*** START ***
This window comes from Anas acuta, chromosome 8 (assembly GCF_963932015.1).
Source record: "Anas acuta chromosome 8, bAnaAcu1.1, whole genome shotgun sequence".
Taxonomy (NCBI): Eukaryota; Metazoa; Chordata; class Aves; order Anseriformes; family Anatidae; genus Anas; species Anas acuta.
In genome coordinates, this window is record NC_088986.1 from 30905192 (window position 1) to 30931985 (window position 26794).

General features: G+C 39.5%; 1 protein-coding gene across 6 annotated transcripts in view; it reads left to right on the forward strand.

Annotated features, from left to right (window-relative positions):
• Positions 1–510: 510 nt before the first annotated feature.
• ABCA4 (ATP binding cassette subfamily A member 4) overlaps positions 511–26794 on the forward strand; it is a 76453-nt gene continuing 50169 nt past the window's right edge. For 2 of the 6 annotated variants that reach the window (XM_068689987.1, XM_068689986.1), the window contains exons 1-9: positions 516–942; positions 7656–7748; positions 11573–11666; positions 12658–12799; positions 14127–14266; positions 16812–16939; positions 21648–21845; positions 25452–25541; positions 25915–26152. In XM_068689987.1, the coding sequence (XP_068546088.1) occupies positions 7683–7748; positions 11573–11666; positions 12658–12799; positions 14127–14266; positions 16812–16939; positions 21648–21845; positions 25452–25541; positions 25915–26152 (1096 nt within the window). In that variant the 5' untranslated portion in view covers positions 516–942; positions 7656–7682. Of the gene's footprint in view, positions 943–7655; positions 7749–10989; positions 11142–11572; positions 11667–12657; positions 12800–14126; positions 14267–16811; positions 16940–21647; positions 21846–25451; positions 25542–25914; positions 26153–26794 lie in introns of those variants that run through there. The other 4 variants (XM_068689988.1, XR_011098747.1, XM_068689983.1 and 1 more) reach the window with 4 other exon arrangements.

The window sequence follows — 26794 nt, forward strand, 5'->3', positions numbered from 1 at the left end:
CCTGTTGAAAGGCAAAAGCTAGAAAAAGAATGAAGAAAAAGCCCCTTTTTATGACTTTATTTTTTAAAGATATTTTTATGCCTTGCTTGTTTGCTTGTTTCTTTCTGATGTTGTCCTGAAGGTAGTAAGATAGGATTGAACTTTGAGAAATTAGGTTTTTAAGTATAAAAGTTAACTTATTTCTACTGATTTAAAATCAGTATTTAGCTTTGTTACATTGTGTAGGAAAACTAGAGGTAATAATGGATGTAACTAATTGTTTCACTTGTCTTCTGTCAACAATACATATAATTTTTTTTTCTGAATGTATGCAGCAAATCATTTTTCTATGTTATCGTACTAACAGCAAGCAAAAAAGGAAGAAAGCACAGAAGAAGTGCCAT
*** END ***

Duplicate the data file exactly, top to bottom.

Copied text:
This window comes from Anas acuta, chromosome 8 (assembly GCF_963932015.1).
Source record: "Anas acuta chromosome 8, bAnaAcu1.1, whole genome shotgun sequence".
Taxonomy (NCBI): Eukaryota; Metazoa; Chordata; class Aves; order Anseriformes; family Anatidae; genus Anas; species Anas acuta.
In genome coordinates, this window is record NC_088986.1 from 30905192 (window position 1) to 30931985 (window position 26794).

General features: G+C 39.5%; 1 protein-coding gene across 6 annotated transcripts in view; it reads left to right on the forward strand.

Annotated features, from left to right (window-relative positions):
• Positions 1–510: 510 nt before the first annotated feature.
• ABCA4 (ATP binding cassette subfamily A member 4) overlaps positions 511–26794 on the forward strand; it is a 76453-nt gene continuing 50169 nt past the window's right edge. For 2 of the 6 annotated variants that reach the window (XM_068689987.1, XM_068689986.1), the window contains exons 1-9: positions 516–942; positions 7656–7748; positions 11573–11666; positions 12658–12799; positions 14127–14266; positions 16812–16939; positions 21648–21845; positions 25452–25541; positions 25915–26152. In XM_068689987.1, the coding sequence (XP_068546088.1) occupies positions 7683–7748; positions 11573–11666; positions 12658–12799; positions 14127–14266; positions 16812–16939; positions 21648–21845; positions 25452–25541; positions 25915–26152 (1096 nt within the window). In that variant the 5' untranslated portion in view covers positions 516–942; positions 7656–7682. Of the gene's footprint in view, positions 943–7655; positions 7749–10989; positions 11142–11572; positions 11667–12657; positions 12800–14126; positions 14267–16811; positions 16940–21647; positions 21846–25451; positions 25542–25914; positions 26153–26794 lie in introns of those variants that run through there. The other 4 variants (XM_068689988.1, XR_011098747.1, XM_068689983.1 and 1 more) reach the window with 4 other exon arrangements.

The window sequence follows — 26794 nt, forward strand, 5'->3', positions numbered from 1 at the left end:
CCTGTTGAAAGGCAAAAGCTAGAAAAAGAATGAAGAAAAAGCCCCTTTTTATGACTTTATTTTTTAAAGATATTTTTATGCCTTGCTTGTTTGCTTGTTTCTTTCTGATGTTGTCCTGAAGGTAGTAAGATAGGATTGAACTTTGAGAAATTAGGTTTTTAAGTATAAAAGTTAACTTATTTCTACTGATTTAAAATCAGTATTTAGCTTTGTTACATTGTGTAGGAAAACTAGAGGTAATAATGGATGTAACTAATTGTTTCACTTGTCTTCTGTCAACAATACATATAATTTTTTTTTCTGAATGTATGCAGCAAATCATTTTTCTATGTTATCGTACTAACAGCAAGCAAAAAAGGAAGAAAGCACAGAAGAAGTGCCAT